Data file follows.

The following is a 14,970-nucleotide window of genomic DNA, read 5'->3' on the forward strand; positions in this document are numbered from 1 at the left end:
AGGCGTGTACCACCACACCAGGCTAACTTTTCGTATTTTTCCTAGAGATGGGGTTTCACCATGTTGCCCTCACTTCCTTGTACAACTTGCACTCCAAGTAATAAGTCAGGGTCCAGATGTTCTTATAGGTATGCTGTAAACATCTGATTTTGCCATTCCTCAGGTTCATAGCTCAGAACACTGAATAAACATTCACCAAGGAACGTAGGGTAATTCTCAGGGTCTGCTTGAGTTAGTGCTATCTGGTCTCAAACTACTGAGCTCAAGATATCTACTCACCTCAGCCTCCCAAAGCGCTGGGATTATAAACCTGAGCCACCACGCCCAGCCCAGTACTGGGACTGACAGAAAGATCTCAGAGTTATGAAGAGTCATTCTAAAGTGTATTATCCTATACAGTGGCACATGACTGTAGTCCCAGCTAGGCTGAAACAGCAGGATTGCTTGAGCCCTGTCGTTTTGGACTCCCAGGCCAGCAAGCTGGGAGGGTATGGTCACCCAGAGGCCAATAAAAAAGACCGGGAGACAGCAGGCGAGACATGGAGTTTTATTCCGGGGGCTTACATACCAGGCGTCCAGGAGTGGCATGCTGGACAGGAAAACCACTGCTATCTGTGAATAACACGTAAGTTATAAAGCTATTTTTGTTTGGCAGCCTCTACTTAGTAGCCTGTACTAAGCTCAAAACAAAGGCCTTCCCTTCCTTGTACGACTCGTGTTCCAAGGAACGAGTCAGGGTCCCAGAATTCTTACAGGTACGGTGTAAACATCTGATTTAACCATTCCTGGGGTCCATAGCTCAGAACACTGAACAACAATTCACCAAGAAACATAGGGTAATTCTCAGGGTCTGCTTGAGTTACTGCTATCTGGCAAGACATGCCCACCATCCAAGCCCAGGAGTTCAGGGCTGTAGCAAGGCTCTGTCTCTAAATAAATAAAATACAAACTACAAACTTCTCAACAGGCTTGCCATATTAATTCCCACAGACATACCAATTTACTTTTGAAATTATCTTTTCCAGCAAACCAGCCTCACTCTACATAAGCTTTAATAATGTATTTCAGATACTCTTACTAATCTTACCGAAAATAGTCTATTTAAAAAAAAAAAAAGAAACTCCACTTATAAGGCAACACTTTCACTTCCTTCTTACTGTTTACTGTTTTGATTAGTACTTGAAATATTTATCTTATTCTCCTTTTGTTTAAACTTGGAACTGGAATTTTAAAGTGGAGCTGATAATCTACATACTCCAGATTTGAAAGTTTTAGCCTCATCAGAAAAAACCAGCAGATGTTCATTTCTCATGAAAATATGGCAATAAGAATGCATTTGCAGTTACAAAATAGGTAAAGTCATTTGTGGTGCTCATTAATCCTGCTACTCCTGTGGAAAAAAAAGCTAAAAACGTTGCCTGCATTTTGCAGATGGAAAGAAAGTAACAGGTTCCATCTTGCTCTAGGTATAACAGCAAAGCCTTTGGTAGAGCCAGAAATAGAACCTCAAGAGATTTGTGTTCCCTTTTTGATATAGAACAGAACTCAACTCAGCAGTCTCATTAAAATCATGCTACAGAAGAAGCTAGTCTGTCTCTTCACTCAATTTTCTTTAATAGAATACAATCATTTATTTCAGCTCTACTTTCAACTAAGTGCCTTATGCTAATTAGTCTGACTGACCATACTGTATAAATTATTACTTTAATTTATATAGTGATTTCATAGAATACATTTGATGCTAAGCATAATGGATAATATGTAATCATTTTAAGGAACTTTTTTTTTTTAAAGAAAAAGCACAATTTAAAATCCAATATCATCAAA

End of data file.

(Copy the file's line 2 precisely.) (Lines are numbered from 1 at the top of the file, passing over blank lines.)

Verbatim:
AGGCGTGTACCACCACACCAGGCTAACTTTTCGTATTTTTCCTAGAGATGGGGTTTCACCATGTTGCCCTCACTTCCTTGTACAACTTGCACTCCAAGTAATAAGTCAGGGTCCAGATGTTCTTATAGGTATGCTGTAAACATCTGATTTTGCCATTCCTCAGGTTCATAGCTCAGAACACTGAATAAACATTCACCAAGGAACGTAGGGTAATTCTCAGGGTCTGCTTGAGTTAGTGCTATCTGGTCTCAAACTACTGAGCTCAAGATATCTACTCACCTCAGCCTCCCAAAGCGCTGGGATTATAAACCTGAGCCACCACGCCCAGCCCAGTACTGGGACTGACAGAAAGATCTCAGAGTTATGAAGAGTCATTCTAAAGTGTATTATCCTATACAGTGGCACATGACTGTAGTCCCAGCTAGGCTGAAACAGCAGGATTGCTTGAGCCCTGTCGTTTTGGACTCCCAGGCCAGCAAGCTGGGAGGGTATGGTCACCCAGAGGCCAATAAAAAAGACCGGGAGACAGCAGGCGAGACATGGAGTTTTATTCCGGGGGCTTACATACCAGGCGTCCAGGAGTGGCATGCTGGACAGGAAAACCACTGCTATCTGTGAATAACACGTAAGTTATAAAGCTATTTTTGTTTGGCAGCCTCTACTTAGTAGCCTGTACTAAGCTCAAAACAAAGGCCTTCCCTTCCTTGTACGACTCGTGTTCCAAGGAACGAGTCAGGGTCCCAGAATTCTTACAGGTACGGTGTAAACATCTGATTTAACCATTCCTGGGGTCCATAGCTCAGAACACTGAACAACAATTCACCAAGAAACATAGGGTAATTCTCAGGGTCTGCTTGAGTTACTGCTATCTGGCAAGACATGCCCACCATCCAAGCCCAGGAGTTCAGGGCTGTAGCAAGGCTCTGTCTCTAAATAAATAAAATACAAACTACAAACTTCTCAACAGGCTTGCCATATTAATTCCCACAGACATACCAATTTACTTTTGAAATTATCTTTTCCAGCAAACCAGCCTCACTCTACATAAGCTTTAATAATGTATTTCAGATACTCTTACTAATCTTACCGAAAATAGTCTATTTAAAAAAAAAAAAAGAAACTCCACTTATAAGGCAACACTTTCACTTCCTTCTTACTGTTTACTGTTTTGATTAGTACTTGAAATATTTATCTTATTCTCCTTTTGTTTAAACTTGGAACTGGAATTTTAAAGTGGAGCTGATAATCTACATACTCCAGATTTGAAAGTTTTAGCCTCATCAGAAAAAACCAGCAGATGTTCATTTCTCATGAAAATATGGCAATAAGAATGCATTTGCAGTTACAAAATAGGTAAAGTCATTTGTGGTGCTCATTAATCCTGCTACTCCTGTGGAAAAAAAAGCTAAAAACGTTGCCTGCATTTTGCAGATGGAAAGAAAGTAACAGGTTCCATCTTGCTCTAGGTATAACAGCAAAGCCTTTGGTAGAGCCAGAAATAGAACCTCAAGAGATTTGTGTTCCCTTTTTGATATAGAACAGAACTCAACTCAGCAGTCTCATTAAAATCATGCTACAGAAGAAGCTAGTCTGTCTCTTCACTCAATTTTCTTTAATAGAATACAATCATTTATTTCAGCTCTACTTTCAACTAAGTGCCTTATGCTAATTAGTCTGACTGACCATACTGTATAAATTATTACTTTAATTTATATAGTGATTTCATAGAATACATTTGATGCTAAGCATAATGGATAATATGTAATCATTTTAAGGAACTTTTTTTTTTTAAAGAAAAAGCACAATTTAAAATCCAATATCATCAAA